“Put your swords away, I say!” Aaron thundered. “Now, by the gods that warlike Goths adore, this petty quarrel will ruin us all. Why, lords, aren’t you thinking how dangerous it is to encroach upon a Prince’s right? Lavinia is married to Prince Bassianus. Has Lavinia then become so loose, or Bassianus so degenerate, that for her love such quarrels may be raised without check, justice, or revenge? Young lords, beware! If the Empress should learn the reason for this discord, the music would not please her.”

“I don’t care whether she and all the world know,” Chiron said. “I love Lavinia more than all the world.”

Demetrius said, “Youngster, learn to choose to love someone of a lower social status. Lavinia is your elder brother’s desired.”

“What! Are you mad?” Aaron asked. “Don’t you know how furious and impatient men can be? Don’t you know that they cannot tolerate competitors in love? I tell you, lords, you are pursuing your own deaths when you pursue Lavinia in this way.”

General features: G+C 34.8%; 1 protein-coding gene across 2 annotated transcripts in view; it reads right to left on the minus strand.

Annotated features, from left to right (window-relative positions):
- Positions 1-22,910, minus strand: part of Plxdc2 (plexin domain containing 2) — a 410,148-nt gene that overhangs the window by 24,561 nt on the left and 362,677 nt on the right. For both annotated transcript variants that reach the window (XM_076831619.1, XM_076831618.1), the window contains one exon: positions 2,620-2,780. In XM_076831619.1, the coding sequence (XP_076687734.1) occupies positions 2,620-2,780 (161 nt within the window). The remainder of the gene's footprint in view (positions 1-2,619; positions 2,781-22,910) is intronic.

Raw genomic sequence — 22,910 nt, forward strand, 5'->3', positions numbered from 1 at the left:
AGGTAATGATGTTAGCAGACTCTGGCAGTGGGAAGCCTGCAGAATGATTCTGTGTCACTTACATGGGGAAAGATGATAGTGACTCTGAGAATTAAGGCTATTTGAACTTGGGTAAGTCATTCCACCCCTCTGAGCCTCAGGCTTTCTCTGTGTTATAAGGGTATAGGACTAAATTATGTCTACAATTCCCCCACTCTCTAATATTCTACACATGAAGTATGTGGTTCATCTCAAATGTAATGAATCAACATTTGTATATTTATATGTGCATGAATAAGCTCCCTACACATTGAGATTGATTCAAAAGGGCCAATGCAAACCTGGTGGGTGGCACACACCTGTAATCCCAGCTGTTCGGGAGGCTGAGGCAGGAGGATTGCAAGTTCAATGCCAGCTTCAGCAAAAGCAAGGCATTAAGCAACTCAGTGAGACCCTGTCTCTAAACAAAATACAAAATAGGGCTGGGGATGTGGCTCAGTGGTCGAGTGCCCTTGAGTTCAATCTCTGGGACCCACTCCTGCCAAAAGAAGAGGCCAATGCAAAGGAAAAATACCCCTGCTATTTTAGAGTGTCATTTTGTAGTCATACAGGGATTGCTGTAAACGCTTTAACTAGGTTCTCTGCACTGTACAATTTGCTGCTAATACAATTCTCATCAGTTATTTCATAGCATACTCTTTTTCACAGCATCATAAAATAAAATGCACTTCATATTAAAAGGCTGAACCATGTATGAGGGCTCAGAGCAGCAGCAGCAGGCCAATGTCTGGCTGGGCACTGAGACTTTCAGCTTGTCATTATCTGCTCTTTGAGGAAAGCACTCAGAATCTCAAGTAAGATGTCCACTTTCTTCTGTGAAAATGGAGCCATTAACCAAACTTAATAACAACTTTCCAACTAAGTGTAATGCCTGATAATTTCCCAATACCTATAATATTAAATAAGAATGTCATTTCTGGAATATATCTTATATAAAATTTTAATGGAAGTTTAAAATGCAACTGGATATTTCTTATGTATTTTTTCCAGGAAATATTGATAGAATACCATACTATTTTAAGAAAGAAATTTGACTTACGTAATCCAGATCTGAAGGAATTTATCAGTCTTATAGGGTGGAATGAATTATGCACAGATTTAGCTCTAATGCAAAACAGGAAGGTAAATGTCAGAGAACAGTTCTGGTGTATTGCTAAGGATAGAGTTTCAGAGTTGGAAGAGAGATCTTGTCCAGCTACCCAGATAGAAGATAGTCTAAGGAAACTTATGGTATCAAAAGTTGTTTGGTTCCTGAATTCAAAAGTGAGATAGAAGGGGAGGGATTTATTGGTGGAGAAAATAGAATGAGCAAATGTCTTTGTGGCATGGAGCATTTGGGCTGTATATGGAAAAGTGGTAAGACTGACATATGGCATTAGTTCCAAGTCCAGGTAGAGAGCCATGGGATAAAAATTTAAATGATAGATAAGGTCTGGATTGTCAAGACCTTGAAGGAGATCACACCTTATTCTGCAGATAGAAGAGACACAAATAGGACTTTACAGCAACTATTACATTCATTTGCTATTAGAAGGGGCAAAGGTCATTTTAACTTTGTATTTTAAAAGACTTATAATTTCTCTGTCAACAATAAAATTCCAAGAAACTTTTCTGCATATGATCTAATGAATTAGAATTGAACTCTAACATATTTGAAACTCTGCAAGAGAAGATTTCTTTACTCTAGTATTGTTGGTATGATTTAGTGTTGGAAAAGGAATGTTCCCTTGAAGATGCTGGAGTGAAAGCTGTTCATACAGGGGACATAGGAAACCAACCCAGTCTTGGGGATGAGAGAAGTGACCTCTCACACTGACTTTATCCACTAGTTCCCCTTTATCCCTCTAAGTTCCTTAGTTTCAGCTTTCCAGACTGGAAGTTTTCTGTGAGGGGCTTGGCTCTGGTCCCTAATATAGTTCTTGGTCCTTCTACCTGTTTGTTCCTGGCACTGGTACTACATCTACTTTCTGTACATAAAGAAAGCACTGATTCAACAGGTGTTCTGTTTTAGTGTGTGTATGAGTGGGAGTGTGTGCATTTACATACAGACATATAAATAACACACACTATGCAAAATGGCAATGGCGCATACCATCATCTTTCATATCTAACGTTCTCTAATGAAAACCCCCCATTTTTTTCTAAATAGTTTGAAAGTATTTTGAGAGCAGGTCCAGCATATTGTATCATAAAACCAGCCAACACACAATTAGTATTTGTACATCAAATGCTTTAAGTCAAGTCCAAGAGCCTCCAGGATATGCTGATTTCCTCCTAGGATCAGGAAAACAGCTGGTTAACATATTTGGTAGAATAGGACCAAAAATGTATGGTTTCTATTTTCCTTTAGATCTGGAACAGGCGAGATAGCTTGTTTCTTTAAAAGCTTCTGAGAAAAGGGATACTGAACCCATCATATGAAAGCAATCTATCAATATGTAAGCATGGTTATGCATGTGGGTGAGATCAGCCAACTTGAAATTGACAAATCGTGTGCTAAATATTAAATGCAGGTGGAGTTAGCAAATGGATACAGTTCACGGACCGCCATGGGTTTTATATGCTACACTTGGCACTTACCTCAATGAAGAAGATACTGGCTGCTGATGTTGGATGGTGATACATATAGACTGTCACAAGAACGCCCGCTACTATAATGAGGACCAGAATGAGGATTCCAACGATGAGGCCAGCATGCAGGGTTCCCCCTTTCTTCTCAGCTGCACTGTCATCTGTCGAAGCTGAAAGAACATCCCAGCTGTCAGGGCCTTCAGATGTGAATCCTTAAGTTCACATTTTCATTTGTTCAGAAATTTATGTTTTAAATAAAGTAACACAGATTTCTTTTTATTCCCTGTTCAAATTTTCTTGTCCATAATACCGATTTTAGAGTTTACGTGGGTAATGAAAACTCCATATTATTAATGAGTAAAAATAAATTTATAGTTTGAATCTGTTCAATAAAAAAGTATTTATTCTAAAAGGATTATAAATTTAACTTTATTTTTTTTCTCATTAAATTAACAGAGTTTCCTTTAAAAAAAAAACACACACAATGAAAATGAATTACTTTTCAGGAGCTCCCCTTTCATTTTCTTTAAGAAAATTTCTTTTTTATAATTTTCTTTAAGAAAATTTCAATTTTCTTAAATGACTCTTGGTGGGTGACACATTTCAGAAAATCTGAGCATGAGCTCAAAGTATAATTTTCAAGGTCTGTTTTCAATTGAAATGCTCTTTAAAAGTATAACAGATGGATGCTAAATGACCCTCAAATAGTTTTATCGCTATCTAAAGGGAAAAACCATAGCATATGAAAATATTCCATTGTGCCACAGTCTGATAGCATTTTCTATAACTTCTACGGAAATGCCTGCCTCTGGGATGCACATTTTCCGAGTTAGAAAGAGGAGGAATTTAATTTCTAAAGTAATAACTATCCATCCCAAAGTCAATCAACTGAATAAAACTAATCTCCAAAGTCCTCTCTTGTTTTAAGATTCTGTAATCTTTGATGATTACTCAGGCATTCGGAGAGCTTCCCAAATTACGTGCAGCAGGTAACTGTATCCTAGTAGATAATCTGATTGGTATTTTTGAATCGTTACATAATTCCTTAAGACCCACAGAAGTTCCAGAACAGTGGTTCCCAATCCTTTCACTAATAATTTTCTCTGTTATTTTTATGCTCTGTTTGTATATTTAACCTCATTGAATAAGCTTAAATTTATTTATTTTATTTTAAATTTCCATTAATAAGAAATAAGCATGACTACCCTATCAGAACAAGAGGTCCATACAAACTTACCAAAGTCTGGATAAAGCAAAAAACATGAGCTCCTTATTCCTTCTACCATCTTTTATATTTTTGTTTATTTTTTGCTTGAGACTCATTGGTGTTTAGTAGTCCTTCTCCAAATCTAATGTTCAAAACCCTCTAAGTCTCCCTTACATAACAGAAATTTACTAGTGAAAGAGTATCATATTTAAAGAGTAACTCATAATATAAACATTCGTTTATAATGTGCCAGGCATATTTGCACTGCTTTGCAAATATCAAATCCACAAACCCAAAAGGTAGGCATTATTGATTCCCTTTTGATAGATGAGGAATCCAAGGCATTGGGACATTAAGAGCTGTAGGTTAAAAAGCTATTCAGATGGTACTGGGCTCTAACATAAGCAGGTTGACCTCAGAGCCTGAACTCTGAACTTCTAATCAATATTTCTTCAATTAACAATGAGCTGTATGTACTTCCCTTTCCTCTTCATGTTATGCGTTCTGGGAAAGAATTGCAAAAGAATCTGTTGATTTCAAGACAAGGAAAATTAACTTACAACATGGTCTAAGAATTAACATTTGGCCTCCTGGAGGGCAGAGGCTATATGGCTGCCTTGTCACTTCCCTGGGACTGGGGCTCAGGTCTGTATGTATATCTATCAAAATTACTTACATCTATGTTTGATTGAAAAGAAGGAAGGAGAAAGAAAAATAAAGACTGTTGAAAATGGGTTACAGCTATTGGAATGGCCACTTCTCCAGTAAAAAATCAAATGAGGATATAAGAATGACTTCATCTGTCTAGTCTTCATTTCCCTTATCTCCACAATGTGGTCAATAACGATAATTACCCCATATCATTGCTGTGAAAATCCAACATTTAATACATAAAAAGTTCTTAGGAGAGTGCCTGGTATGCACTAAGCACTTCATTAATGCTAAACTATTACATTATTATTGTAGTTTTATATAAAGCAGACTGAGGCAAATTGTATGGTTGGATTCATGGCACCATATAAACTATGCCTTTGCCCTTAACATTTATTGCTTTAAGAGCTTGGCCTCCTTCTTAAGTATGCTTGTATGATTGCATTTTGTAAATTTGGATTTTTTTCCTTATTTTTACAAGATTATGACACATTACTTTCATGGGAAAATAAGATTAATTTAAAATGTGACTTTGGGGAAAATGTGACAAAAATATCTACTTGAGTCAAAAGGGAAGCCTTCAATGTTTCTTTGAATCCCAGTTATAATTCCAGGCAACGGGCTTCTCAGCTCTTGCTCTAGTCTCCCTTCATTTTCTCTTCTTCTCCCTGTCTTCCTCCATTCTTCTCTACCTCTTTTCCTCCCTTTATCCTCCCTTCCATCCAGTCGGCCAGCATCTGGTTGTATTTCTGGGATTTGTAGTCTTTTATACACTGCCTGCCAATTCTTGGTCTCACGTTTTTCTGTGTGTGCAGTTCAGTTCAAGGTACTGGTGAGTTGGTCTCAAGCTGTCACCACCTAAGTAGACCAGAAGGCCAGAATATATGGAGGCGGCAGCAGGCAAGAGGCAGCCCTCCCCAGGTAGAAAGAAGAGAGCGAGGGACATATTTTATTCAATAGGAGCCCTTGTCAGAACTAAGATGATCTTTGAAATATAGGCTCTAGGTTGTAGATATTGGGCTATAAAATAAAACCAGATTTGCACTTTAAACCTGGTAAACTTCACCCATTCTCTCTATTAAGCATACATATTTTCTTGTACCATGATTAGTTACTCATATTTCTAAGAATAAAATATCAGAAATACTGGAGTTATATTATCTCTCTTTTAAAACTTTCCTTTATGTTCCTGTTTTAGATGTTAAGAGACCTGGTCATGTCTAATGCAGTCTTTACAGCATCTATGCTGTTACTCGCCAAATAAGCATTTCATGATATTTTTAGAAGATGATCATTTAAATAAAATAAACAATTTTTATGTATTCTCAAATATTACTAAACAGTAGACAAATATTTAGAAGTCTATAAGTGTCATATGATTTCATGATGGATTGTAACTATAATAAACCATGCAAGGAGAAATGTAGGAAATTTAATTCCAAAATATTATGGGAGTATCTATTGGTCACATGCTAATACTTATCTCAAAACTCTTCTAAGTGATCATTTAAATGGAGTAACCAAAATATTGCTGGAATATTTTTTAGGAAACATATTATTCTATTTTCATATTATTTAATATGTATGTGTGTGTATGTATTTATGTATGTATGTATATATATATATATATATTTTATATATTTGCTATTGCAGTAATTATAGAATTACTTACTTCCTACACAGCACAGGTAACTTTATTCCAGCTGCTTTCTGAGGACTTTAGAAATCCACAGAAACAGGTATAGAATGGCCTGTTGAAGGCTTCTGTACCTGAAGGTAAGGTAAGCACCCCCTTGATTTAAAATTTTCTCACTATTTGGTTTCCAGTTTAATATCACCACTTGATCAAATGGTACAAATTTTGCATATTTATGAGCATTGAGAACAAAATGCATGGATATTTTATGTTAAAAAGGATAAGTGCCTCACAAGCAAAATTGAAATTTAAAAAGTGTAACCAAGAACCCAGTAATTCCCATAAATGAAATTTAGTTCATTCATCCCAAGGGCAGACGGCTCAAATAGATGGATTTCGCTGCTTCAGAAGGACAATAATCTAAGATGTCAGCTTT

“Aaron, I would be ready to meet a thousand deaths in order to achieve her whom I love,” Chiron replied.

“To achieve her!” Aaron said. “What do you mean?”

“Why are you pretending not to understand?” Demetrius asked. “She is a woman, and therefore may be wooed. She is a woman, and therefore may be won. She is Lavinia, and therefore must be loved. Why, man, more water glides by the mill than the miller knows of; and we all know it is easy to steal a slice from a cut loaf of bread. Why can’t we steal a piece of ass? Although Bassianus is the Emperor’s brother, better than he have worn Vulcan’s badge.”

Vulcan’s badge was the horns of a cuckold — a man whose wife had cheated on him. Vulcan, the blacksmith god, was married to Venus, who had an affair with Mars, the war god.